Summer is now officially under way, even though late-spring heat waves in many parts of the country make it feel as though summer’s already been here for weeks. And if you think it’s hot now, well, we ain’t seen nothin’ yet, according to a new study in the journal Climatic Change Letters. Computer modeling used in the study revealed that countries in Europe and North America will “undergo extreme summer temperature shifts within 60 years,” and those changes are expected to be permanent. The research also found that most of us will see periods in which the coolest seasonal temperatures will be hotter than the hottest seasonal temperatures are today.
That means it’s going to get steamy, and we’ll all be looking for more ways to stay cool without sending the electric bill through the roof. Here are a few of our favorite suggestions for cooling yourself, airing out a hot house, and using your air conditioner most efficiently.
1. Open your windows—the right way. The fastest, and easiest, fix for cooling your house is opening your windows. But you have to do it the right way: Too wide, and you get no air movement, too little, and you just swelter. To learn an easy trick for creating drafts with strategically opened windows, see 3 Secrets for Keeping Your Home Cool in Summer.
2. Grab an ice pack. Ice can work wonders in cooling you off, and not just when it’s floating in your iced tea. Using ice in front of fans or frozen ice packs in your pillow at night are two low-energy ways to beat the heat. For more quirky tricks for keeping yourself from overheating, see 8 Cheap and Easy Ways to Stay Cool.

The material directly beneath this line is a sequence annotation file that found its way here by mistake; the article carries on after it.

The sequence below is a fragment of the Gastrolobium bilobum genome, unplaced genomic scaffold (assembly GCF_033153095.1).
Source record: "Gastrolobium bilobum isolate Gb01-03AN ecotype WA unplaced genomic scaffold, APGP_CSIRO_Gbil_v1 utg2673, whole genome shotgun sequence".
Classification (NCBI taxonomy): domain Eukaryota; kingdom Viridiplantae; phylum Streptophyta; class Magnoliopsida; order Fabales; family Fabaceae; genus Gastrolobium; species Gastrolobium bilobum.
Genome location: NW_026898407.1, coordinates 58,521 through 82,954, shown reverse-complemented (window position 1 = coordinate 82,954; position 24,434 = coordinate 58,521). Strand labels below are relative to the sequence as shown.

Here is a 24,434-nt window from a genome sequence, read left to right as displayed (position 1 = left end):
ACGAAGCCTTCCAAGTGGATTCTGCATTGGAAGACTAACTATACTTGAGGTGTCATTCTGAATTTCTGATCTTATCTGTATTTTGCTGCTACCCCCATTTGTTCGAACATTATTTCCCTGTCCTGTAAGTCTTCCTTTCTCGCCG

3. Plant something. You could spend big bucks on fancy awnings or efficient shutters for your windows, but you can get (almost) the same cooling effect with shade plants in your garden. Sunflowers, morning glory, and even hops that you can use to make your own beer are fast-growing shade plants that you can enjoy within weeks of planting.
4. Look up. Your roof may be the last thing you think about when you’'re sweltering in the heat, but a study in the journal Climatic Change found that, collectively, U.S. homeowners who adopted "cool roofs" could save $1 billion annually in energy costs. To learn more about what a "cool roof" is, and how you can get one, see To Save Cash and Cool the Planet, Start at the Top (of Your House).
5. Turn it off, or up. When it finally does get so hot that an air conditioner is necessary, learn how to use it efficiently. You may think that it’s more energy-efficient to let it run all day long, whether you're home or not, to keep a room at a consistent temperature. But that’s not the case. To learn why, see Leave Your AC On or Turn It Off?.
photo: (cc) toasty/flickr